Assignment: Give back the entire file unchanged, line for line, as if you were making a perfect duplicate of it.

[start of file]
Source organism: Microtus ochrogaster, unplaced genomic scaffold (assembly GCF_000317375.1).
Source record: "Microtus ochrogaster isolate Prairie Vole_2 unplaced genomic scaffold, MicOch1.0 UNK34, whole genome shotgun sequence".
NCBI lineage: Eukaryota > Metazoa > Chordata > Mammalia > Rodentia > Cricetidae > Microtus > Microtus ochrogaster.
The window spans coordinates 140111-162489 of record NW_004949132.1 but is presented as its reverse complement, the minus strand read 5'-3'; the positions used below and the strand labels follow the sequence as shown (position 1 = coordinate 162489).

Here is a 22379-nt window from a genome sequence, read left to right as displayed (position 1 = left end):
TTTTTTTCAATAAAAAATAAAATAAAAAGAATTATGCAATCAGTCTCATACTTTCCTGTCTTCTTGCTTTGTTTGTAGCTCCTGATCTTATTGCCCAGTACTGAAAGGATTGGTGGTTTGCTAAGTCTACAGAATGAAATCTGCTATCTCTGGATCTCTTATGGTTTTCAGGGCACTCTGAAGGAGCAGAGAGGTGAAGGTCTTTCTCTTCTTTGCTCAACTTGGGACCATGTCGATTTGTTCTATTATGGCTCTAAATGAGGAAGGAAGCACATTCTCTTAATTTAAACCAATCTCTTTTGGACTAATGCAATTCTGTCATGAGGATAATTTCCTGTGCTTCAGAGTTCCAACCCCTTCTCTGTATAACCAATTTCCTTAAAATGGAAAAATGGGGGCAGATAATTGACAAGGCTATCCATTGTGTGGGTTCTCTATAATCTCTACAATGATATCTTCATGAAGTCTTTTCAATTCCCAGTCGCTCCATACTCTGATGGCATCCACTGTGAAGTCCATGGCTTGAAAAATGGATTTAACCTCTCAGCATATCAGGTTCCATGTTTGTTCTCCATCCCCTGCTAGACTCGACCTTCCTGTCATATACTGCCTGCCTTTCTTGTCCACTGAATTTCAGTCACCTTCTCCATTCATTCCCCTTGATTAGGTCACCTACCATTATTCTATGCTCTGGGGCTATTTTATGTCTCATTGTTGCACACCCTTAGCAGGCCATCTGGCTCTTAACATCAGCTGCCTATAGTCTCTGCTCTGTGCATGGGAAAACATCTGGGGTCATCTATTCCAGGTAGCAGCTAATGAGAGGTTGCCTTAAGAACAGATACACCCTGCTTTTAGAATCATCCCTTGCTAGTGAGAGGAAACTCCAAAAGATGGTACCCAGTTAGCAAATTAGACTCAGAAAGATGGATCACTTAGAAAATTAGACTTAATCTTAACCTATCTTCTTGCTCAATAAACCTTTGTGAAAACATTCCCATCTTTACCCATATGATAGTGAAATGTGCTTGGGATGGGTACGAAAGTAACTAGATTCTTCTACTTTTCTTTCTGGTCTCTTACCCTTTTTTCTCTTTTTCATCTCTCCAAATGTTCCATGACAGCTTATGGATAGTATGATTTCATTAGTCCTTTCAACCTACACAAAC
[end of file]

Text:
Source organism: Microtus ochrogaster, unplaced genomic scaffold (assembly GCF_000317375.1).
Source record: "Microtus ochrogaster isolate Prairie Vole_2 unplaced genomic scaffold, MicOch1.0 UNK34, whole genome shotgun sequence".
NCBI lineage: Eukaryota > Metazoa > Chordata > Mammalia > Rodentia > Cricetidae > Microtus > Microtus ochrogaster.
The window spans coordinates 140111-162489 of record NW_004949132.1 but is presented as its reverse complement, the minus strand read 5'-3'; the positions used below and the strand labels follow the sequence as shown (position 1 = coordinate 162489).

Here is a 22379-nt window from a genome sequence, read left to right as displayed (position 1 = left end):
TTTTTTTCAATAAAAAATAAAATAAAAAGAATTATGCAATCAGTCTCATACTTTCCTGTCTTCTTGCTTTGTTTGTAGCTCCTGATCTTATTGCCCAGTACTGAAAGGATTGGTGGTTTGCTAAGTCTACAGAATGAAATCTGCTATCTCTGGATCTCTTATGGTTTTCAGGGCACTCTGAAGGAGCAGAGAGGTGAAGGTCTTTCTCTTCTTTGCTCAACTTGGGACCATGTCGATTTGTTCTATTATGGCTCTAAATGAGGAAGGAAGCACATTCTCTTAATTTAAACCAATCTCTTTTGGACTAATGCAATTCTGTCATGAGGATAATTTCCTGTGCTTCAGAGTTCCAACCCCTTCTCTGTATAACCAATTTCCTTAAAATGGAAAAATGGGGGCAGATAATTGACAAGGCTATCCATTGTGTGGGTTCTCTATAATCTCTACAATGATATCTTCATGAAGTCTTTTCAATTCCCAGTCGCTCCATACTCTGATGGCATCCACTGTGAAGTCCATGGCTTGAAAAATGGATTTAACCTCTCAGCATATCAGGTTCCATGTTTGTTCTCCATCCCCTGCTAGACTCGACCTTCCTGTCATATACTGCCTGCCTTTCTTGTCCACTGAATTTCAGTCACCTTCTCCATTCATTCCCCTTGATTAGGTCACCTACCATTATTCTATGCTCTGGGGCTATTTTATGTCTCATTGTTGCACACCCTTAGCAGGCCATCTGGCTCTTAACATCAGCTGCCTATAGTCTCTGCTCTGTGCATGGGAAAACATCTGGGGTCATCTATTCCAGGTAGCAGCTAATGAGAGGTTGCCTTAAGAACAGATACACCCTGCTTTTAGAATCATCCCTTGCTAGTGAGAGGAAACTCCAAAAGATGGTACCCAGTTAGCAAATTAGACTCAGAAAGATGGATCACTTAGAAAATTAGACTTAATCTTAACCTATCTTCTTGCTCAATAAACCTTTGTGAAAACATTCCCATCTTTACCCATATGATAGTGAAATGTGCTTGGGATGGGTACGAAAGTAACTAGATTCTTCTACTTTTCTTTCTGGTCTCTTACCCTTTTTTCTCTTTTTCATCTCTCCAAATGTTCCATGACAGCTTATGGATAGTATGATTTCATTAGTCCTTTCAACCTACACAAAC